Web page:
Not so long ago most of us divided our lives into two distinct halves: the one we got paid for and the one we didn’t. But in the last twenty years or so this has changed. Technology has shifted expectations, as have social and economic attitudes, meaning that for many of us the line between our work and social lives is somewhat blurred. Nowadays the traditional definition of ‘work’ is much less clear-cut.
You’d be forgiven for thinking at times that we are stuck in some post-industrial revolutionary bubble doing our best to stick to Taylor’s tenets of ‘Scientific Management’ from 1911. Of course the language might have changed a little – the word ‘factory’ being replaced by ‘office’- but the basic principles are the same: bring the workforce to a central location so they can be monitored and measured by the amount of output they create. In a ‘knowledge’ economy this approach isn’t just wrong, it’s corrosive.
The office still remains the hub for many organisations. However for those who want to recruit and retain the best talent, having a flexible attitude to where people work from is not just an option, it’s essential.
Potential employees are already making decisions about whether they’d like to work for a particular organisation based on its approach to technology. If they see their future colleagues using equipment well past its sell by date, witness an unenlightened approach to remote working or a BYOD policy best suited to 20th rather than 21st century, they will more than likely look elsewhere.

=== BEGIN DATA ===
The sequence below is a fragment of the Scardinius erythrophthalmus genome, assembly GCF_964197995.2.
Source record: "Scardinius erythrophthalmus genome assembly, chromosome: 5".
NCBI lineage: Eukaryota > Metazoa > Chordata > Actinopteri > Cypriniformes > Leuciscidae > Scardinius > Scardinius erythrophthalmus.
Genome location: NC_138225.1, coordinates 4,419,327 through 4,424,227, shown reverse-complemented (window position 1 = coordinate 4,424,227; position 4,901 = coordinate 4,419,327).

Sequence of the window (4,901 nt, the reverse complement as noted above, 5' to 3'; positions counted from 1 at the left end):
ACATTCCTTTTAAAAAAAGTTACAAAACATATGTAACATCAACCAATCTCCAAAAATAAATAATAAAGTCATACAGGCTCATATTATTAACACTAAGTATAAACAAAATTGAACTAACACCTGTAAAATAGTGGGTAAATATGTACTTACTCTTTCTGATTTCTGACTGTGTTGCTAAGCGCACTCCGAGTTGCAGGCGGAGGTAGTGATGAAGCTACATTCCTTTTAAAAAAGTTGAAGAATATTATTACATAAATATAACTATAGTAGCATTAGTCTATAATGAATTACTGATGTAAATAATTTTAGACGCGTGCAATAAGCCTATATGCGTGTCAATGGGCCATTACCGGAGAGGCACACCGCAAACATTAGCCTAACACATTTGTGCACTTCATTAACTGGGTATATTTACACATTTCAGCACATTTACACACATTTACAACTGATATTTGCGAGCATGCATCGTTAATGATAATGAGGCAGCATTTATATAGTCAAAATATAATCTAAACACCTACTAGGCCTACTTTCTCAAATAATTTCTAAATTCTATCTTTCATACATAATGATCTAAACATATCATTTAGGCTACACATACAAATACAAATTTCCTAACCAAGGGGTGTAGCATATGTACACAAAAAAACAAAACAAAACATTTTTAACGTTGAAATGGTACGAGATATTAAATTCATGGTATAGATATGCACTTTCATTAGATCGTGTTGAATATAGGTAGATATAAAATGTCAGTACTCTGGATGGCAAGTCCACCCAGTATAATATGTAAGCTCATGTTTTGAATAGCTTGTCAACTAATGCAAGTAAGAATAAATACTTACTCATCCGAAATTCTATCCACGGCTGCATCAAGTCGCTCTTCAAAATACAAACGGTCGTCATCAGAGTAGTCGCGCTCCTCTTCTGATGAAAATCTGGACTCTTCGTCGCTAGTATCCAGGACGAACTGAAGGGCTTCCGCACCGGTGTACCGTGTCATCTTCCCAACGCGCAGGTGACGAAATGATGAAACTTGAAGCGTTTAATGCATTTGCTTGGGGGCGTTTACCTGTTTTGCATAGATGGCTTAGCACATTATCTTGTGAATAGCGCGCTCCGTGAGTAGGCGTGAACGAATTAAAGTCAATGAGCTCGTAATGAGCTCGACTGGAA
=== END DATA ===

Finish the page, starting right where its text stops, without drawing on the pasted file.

And let’s not forget that today people often have better technology and connectivity at home than they do in the office. Of course nothing beats being in the same place when you need to work with others, but this is not always possible and people should have the flexibility to choose. No doubt there will always be professions that have to be location-specific, but even then there is a great amount of flexibility that can be introduced.
Technologies such as Microsoft Lync are changing the boundaries of what ‘being at work’ means today. As a global organisation, Lync has transformed the way Getronics’ 6,000 employees interact, meet, share and stay updated.
Presence everywhere means that you can find people wherever they are, no matter what application or device they are using. What’s more, individuals have the important ability to control when and to whom they are ‘available’ – otherwise the impact on productivity could be disastrous! The benefits of this to a global company like Getronics in terms of cost savings, productivity gains and increased employee and customer satisfaction have been significant.
The new version of Lync will be called Skype for Business – think of this as Lync 2015. As this rebrand suggests, it will be fully integrated into the Skype network meaning Lync and Skype are now one interconnected community of users. With the vast reach of the Skype network (40% of international voice traffic passes over it) there is huge potential for reaching and interacting with customers and partners.
All in all, technologies like Skype for Business are not really about technology at all, but rather a catalyst for a new way of working. For more information on Getronics’ Lync capabilities, please visit here.